The amended Industrial Design Act and Regulations will come into force November 5, 2018 to implement the Hague Agreement. These changes were first introduced in 2014 as part of budget legislation.
Canada can simplify this process by acceding to the Hague Agreement, and joining a system that allows applicants from member countries to register up to 100 IDs in multiple countries or regional associations through one application. Canada’s membership in the Hague Agreement would also provide foreign businesses in member countries reciprocal advantages in applying for ID protection in Canada.
Amendments to the Industrial Design Act, required for accession to the Hague Agreement, received royal assent in December 2014. While some of these amendments are directly dictated by the requirements of the Hague Agreement (e.g. extending the term of protection from 10 to 15 years), others were required to avoid a “dual track” system whereby, for example, international applications filed through the Hague would be assessed under one standard, and Canadian applications filed domestically would be assessed under another. The legislative changes also provided authority to make regulations carrying into effect the Hague Agreement, and to make regulations regarding, among other things, details pertaining to the processing and examination of applications, payment of fees, and requests for priority.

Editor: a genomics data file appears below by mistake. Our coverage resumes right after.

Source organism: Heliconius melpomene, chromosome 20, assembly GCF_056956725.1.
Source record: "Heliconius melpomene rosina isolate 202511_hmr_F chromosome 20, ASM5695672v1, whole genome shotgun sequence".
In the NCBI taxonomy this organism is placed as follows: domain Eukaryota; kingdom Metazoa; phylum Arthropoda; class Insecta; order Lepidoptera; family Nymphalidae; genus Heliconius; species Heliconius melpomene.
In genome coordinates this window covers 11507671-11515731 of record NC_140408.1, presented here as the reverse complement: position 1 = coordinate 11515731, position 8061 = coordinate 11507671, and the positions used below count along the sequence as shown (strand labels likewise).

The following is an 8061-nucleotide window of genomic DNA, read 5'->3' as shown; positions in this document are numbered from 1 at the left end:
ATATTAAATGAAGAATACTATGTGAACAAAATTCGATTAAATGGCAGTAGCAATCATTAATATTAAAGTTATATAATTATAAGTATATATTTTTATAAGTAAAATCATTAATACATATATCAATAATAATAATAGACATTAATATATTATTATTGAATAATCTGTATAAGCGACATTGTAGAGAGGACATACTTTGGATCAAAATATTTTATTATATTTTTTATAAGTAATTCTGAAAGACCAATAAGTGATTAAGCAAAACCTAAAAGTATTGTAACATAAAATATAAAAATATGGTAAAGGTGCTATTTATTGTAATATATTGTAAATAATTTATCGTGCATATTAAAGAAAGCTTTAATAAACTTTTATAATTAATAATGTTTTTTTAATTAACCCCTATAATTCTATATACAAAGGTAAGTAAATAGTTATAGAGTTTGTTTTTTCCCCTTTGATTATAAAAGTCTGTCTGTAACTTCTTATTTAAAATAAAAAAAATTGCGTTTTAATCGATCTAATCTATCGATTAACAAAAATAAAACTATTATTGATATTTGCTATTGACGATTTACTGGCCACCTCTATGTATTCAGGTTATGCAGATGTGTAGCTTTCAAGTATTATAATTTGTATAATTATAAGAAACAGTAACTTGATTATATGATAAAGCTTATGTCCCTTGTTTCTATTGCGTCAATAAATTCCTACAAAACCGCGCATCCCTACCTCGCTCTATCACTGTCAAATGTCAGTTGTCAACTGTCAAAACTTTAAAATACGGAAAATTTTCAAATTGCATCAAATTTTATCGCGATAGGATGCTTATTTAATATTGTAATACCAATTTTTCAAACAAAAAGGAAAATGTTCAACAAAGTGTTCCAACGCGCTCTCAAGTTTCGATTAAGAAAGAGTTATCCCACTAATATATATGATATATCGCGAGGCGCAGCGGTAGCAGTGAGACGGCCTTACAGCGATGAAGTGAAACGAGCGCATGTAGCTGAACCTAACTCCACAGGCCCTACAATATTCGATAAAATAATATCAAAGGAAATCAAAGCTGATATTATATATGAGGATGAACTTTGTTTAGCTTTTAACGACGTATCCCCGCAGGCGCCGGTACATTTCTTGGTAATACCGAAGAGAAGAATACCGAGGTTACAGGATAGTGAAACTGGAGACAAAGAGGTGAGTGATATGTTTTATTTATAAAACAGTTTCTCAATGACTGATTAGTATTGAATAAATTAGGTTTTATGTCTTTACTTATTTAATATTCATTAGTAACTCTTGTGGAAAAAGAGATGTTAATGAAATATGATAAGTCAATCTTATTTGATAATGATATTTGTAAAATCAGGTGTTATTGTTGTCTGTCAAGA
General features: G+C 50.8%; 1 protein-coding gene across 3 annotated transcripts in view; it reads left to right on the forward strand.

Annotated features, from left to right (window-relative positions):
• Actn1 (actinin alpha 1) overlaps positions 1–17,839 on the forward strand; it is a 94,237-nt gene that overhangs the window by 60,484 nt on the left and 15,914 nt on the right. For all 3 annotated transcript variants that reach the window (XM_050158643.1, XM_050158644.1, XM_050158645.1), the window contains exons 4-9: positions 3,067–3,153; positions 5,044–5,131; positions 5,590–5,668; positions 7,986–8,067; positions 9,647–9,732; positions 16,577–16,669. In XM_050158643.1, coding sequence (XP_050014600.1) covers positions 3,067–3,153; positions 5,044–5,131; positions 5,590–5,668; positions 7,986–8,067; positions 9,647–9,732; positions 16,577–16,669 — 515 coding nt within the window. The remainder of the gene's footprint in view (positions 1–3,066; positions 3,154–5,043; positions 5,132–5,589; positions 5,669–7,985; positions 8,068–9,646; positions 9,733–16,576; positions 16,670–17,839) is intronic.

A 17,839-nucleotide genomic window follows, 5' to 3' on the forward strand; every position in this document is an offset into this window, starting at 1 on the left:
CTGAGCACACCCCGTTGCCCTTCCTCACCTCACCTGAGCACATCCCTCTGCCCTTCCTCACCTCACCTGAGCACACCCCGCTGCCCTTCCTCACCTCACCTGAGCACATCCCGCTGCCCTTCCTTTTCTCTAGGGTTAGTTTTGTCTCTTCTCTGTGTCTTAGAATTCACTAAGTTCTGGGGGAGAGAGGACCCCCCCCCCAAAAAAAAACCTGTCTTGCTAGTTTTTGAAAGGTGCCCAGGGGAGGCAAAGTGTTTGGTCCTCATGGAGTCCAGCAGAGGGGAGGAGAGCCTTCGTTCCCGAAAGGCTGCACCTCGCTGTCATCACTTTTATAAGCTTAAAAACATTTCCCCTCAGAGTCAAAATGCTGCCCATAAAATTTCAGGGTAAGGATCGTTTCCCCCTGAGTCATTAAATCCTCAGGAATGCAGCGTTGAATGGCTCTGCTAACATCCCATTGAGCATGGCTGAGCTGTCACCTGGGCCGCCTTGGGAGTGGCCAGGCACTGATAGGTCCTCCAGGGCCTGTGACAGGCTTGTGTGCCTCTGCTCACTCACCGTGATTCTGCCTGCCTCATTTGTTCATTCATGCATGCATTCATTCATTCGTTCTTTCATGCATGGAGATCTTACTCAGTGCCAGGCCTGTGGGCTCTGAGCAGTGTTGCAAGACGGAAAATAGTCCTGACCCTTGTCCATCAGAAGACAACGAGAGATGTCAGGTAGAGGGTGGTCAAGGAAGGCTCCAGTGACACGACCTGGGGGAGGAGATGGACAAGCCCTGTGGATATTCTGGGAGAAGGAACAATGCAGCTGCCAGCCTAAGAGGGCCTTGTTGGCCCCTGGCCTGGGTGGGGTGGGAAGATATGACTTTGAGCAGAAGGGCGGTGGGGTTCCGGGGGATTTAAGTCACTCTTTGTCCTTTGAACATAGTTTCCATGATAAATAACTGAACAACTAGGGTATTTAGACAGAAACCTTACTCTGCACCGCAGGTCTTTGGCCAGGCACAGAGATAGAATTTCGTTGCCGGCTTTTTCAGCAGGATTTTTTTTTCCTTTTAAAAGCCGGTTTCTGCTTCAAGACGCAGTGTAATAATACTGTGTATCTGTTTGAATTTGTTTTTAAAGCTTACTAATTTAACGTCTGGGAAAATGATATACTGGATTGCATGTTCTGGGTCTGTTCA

The changes include:
- changing the necessity for appointing an agent
- more flexibility in the form of application and reduce requirements for a filing date
- clarify divisional practice
- codifying examination practice
- clarifying amendments, priority claims and novelty test
- maximum term has been extended to 15 years and the renewal fee process clarified
- reduce requirements to evidence assignments
- implement “Hague applications” originating with WIPO
The amendments to the Industrial Design Act were introduced along with changes to the Patent Act as part of a 2014 budget bill to implement international treaties.